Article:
Tamburlaine: Christopher Marlowe (1587)

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★★★★

(Royal Shakespeare Company at the Swan Theatre, Stratford-upon-Avon, 25 August 2018)

Something is brewing in the Scythian steppes. As the power of once-mighty Persia begins to wane under the rule of foolish Mycetes, rumours reach the court of a new leader rising in the north: a former shepherd, who has gathered a band of thugs and thieves and believes he is destined to rule the world. His name is Tamburlaine. Christopher Marlowe’s play is rarely performed, which is a pity because it has powerful resonance in the modern world. The RSC’s production, directed by Michael Boyd and designed by Tom Piper, was first staged in New York in 2014 and boils down Parts 1 and 2 into a single three-and-a-half-hour behemoth of death and ambition. (Imagine seven seasons of Game of Thrones condensed into 180 minutes and you have some idea of the amount of blood involved.) These cuts emphasise Tamburlaine’s dizzying rise to power, and the whole play is anchored by a magnificently charismatic performance by Jude Owusu.

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Much Ado About Nothing: William Shakespeare

Shakespeare: Much Ado About Nothing

★★★★

Or, Love’s Labour’s Won

(Royal Shakespeare Company, Haymarket Theatre, until 18 March 2017)

Several documents refer to a Shakespeare play called Love’s Labour’s Won, but there’s no sign of it in the First Folio and scholars have, increasingly, come to think that it might just have been renamed. The RSC make the playful but persuasive case that it may have been the play now known as Much Ado About Nothing (i.e. ‘Love’s Labour’s Won, or, Much Ado About Nothing‘). In the second part of their London-season duology, the cast and crew of the RSC take us back to the sumptuous country house we saw in Love’s Labour’s Lost. Then it was summer, the last summer, before war broke out and the young men marched away. But now it’s Christmastime: the Armistice has been signed and the soldiers have come home. The battles are no longer those of bayonets and machine-guns in the mud but, instead, the glittering flash and fire of wordplay.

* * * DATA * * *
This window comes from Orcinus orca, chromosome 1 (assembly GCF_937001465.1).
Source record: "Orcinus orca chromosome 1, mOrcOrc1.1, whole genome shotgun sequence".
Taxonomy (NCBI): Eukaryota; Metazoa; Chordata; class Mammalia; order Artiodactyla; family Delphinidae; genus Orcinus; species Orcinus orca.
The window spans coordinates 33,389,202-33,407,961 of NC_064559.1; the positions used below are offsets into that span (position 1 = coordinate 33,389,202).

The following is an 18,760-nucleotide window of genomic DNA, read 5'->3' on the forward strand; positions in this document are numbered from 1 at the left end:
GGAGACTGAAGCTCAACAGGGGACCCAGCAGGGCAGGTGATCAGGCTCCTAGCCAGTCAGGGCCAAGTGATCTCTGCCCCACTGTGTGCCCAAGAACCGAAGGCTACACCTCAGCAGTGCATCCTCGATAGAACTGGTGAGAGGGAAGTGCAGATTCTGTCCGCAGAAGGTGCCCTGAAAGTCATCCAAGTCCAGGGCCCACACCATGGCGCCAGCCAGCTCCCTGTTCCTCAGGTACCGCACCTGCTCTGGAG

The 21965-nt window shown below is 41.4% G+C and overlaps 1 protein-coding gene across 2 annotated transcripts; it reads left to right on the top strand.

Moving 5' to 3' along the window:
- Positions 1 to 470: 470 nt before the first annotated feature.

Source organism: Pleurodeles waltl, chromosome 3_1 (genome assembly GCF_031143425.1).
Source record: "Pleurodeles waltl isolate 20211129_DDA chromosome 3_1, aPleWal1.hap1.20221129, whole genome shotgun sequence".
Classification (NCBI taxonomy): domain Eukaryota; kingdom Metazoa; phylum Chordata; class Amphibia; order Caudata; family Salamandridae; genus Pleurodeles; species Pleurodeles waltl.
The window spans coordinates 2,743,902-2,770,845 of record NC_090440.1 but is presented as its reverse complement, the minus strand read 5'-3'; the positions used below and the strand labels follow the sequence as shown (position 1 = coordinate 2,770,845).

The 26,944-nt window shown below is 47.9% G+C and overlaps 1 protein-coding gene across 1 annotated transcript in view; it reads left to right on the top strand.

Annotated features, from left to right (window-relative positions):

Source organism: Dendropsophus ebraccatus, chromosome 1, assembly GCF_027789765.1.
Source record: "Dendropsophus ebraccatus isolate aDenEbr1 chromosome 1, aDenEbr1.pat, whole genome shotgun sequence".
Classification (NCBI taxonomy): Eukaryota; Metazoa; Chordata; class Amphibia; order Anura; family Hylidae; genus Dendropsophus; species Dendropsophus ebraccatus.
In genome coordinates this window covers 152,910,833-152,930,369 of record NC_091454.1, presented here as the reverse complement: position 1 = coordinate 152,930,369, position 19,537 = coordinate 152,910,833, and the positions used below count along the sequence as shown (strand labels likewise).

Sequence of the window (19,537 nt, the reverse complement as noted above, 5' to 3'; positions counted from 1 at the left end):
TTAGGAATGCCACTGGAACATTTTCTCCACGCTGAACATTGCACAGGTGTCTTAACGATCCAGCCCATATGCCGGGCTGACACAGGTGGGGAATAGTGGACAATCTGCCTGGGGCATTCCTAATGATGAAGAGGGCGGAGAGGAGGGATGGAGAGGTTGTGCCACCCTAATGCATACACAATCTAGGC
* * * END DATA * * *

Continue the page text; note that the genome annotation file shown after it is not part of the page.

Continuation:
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Love’s Labour’s Lost: William Shakespeare

Shakespeare: Love's Labour's Lost

★★★★½

(Royal Shakespeare Company, Haymarket Theatre, until 18 March 2017)

There are days when the whole world seems pitched against you. On Monday there was a Tube strike, it was pouring with rain and, too late, I found a hole in my boot. On arriving at the Haymarket, cold and grumpy and with a very wet sock, I was not disposed to be happy. But the RSC’s latest London transfer could charm a smile out of a stone. Two plays have come to town: Love’s Labour’s Lost and Much Ado About Nothing. Conceived as two halves of a pair, joined by a common spirit if not by the same characters, these plays unfold in a country house on either side of the First World War. Brimming with light and life, skirmishing lovers and rapier wit, they’re bubblier than a bottle of prosecco.

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